Punjab man undergoes complex kidney transplant at Delhi hospital
A 29-year-old man received a new lease of life after undergoing a challenging surgery at a private hospital here in which his kidney was removed and transplanted into different part of the body, authorities said on Tuesday.Doctors in the department of urology and kidney transplant at Sir Ganga Ram Hospital SGRH performed the complex operation on the patient from Punjab who came to the medical facility in June.
A 29-year-old man received a new lease of life after undergoing a challenging surgery at a private hospital here in which his kidney was removed and transplanted into a different part of the body, authorities said on Tuesday.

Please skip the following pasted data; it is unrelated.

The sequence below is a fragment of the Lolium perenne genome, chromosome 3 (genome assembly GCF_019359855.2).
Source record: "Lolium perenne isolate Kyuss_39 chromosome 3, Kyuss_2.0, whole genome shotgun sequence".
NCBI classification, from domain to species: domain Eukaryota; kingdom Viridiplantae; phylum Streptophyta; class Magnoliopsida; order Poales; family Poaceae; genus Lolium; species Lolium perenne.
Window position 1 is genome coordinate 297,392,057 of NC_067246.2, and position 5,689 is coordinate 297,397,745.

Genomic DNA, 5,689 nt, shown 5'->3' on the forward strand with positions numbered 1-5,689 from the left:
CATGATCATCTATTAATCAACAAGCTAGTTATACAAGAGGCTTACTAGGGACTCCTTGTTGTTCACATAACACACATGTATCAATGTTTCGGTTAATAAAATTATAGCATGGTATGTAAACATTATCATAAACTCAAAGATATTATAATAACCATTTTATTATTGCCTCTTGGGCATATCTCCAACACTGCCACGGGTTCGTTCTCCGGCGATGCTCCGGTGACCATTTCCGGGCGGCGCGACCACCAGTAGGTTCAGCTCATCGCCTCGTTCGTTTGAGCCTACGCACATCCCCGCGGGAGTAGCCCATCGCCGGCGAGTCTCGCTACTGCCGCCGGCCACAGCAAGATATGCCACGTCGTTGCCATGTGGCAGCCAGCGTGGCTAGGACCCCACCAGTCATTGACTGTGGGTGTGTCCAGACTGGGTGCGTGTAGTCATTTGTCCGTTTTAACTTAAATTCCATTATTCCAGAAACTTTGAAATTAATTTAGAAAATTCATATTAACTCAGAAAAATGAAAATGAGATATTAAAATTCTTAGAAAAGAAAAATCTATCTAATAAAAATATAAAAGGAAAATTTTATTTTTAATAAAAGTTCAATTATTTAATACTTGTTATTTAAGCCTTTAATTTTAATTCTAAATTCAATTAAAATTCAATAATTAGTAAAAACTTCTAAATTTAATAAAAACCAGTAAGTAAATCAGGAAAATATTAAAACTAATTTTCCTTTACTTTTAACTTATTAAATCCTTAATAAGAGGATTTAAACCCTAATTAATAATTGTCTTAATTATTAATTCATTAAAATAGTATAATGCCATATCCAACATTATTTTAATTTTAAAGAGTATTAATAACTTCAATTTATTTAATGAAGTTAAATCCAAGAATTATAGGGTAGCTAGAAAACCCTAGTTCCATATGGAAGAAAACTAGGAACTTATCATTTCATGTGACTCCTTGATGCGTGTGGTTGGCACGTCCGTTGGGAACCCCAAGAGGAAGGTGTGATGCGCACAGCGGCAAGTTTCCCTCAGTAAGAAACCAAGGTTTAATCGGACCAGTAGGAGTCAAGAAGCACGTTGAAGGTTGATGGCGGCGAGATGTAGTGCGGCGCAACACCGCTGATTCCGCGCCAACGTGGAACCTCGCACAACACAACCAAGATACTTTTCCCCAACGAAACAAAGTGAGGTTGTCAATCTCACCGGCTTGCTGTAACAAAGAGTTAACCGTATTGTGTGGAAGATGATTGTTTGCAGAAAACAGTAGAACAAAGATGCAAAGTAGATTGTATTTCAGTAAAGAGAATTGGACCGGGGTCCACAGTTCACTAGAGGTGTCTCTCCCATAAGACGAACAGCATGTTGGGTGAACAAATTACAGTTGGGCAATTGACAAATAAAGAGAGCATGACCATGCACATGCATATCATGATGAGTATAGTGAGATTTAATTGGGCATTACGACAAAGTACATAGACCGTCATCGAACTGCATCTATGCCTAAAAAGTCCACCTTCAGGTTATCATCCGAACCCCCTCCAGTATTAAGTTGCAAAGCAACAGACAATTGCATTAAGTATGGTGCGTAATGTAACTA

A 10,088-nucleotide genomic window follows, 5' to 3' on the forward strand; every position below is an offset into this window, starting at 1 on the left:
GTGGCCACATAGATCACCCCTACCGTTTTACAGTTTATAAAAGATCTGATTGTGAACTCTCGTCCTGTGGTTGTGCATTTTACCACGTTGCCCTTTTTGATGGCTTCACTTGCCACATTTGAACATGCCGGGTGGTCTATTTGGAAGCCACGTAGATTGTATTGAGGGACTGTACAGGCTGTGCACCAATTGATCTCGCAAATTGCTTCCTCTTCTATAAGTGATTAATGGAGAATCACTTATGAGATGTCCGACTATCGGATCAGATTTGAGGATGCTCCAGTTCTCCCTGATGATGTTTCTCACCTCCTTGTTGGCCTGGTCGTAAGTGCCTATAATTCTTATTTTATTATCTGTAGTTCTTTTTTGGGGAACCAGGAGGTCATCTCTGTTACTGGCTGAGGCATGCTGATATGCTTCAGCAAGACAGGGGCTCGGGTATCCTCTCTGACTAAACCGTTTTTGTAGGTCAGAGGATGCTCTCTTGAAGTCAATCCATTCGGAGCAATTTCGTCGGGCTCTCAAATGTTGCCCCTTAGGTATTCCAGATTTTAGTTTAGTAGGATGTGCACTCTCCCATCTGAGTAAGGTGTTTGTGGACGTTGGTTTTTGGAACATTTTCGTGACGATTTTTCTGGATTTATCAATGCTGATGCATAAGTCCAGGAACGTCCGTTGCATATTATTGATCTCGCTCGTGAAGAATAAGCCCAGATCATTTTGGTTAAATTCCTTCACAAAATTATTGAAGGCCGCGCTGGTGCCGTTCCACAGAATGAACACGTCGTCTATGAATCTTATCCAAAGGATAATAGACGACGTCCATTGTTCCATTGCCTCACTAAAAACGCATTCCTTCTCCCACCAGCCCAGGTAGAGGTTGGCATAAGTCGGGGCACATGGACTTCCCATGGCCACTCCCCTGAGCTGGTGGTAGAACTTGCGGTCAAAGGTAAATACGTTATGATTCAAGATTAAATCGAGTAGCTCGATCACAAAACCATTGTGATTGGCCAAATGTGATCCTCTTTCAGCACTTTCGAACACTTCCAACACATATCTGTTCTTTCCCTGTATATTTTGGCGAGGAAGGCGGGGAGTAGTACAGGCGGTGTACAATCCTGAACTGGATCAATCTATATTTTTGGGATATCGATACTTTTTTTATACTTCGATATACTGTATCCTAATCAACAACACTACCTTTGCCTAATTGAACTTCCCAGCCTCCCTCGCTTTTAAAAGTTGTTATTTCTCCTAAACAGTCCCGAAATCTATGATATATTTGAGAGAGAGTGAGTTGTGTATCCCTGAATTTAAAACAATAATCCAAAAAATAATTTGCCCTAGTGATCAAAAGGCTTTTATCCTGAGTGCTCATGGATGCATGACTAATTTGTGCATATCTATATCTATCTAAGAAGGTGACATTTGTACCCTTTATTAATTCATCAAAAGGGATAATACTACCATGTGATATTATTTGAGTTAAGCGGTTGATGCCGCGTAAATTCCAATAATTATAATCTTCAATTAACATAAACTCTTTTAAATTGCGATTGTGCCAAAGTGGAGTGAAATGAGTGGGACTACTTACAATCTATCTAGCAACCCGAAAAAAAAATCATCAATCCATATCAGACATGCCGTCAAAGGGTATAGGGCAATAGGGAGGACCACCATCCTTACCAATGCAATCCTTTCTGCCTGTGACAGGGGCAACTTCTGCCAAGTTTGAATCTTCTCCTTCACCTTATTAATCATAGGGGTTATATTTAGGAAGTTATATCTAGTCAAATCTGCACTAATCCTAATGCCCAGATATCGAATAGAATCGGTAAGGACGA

Doctors in the department of urology and kidney transplant at Sir Ganga Ram Hospital (SGRH) performed the complex operation on a patient from Punjab who came to the medical facility in June. ''The patient had a history of stones in the left ureter (pipe connecting kidney and urinary bladder). A local doctor from Punjab had tried to remove the stone, but during the process, 25-26 cm of left ureter also came out along with the stone,'' the SGRH said in a statement. Dr. Vipin Tyagi, who operated on the patient, said, “In a normal patient there is one kidney on left and one on the right side, and two ureters connecting these kidneys to the bladder. But in this case, we were surprised to see the left kidney lying alone without any connection with the bladder.'' It was a challenging surgery, doctors said. ''The options before us were either to remove the kidney or re-make the missing connection between kidney and bladder by using intestine or perform kidney autotransplant,'' said Dr. Sudhir Chadha, co-chairperson, department of urology, SGRH. Dr. Tyagi said, “For a young patient, the intestine was not the ideal substitute for ureter reconstruction. So, we decided to perform an 'auto-kidney transplant' in which the normal kidney is taken out from the left side and brought closer to the bladder on the right side and connected to it with blood vessels going from the abdomen to the right leg (external iliac vessels). Now both the kidneys are on the right side.'' ''Now that kidney was close to the bladder but with the gap of 4-5 cm. To bridge this gap, we decided to reconstruct a tube of 4-5 cm using the wall of the urinary bladder. As soon as this reconstructed tube was connected to the bladder, the blood flow to this kidney restarted and immediately urine started coming out through this tube,'' he added. The patient recovered well and has recently been discharged with both the functioning kidneys on one side of the body (right side), the statement said. Dr. Harsha Jauhari, chairperson, of the department of kidney transplant at the SGRH, said, “There are three kinds of organ transplants: auto-transplant, allo-transplant, and Xeno transplant. Auto-transplant means transplanting one organ from one place to another in the same human being. Allo-transplant means transplanting organs from one individual to another and Xeno transplant means transplanting an organ from the non-human source into a human being.”
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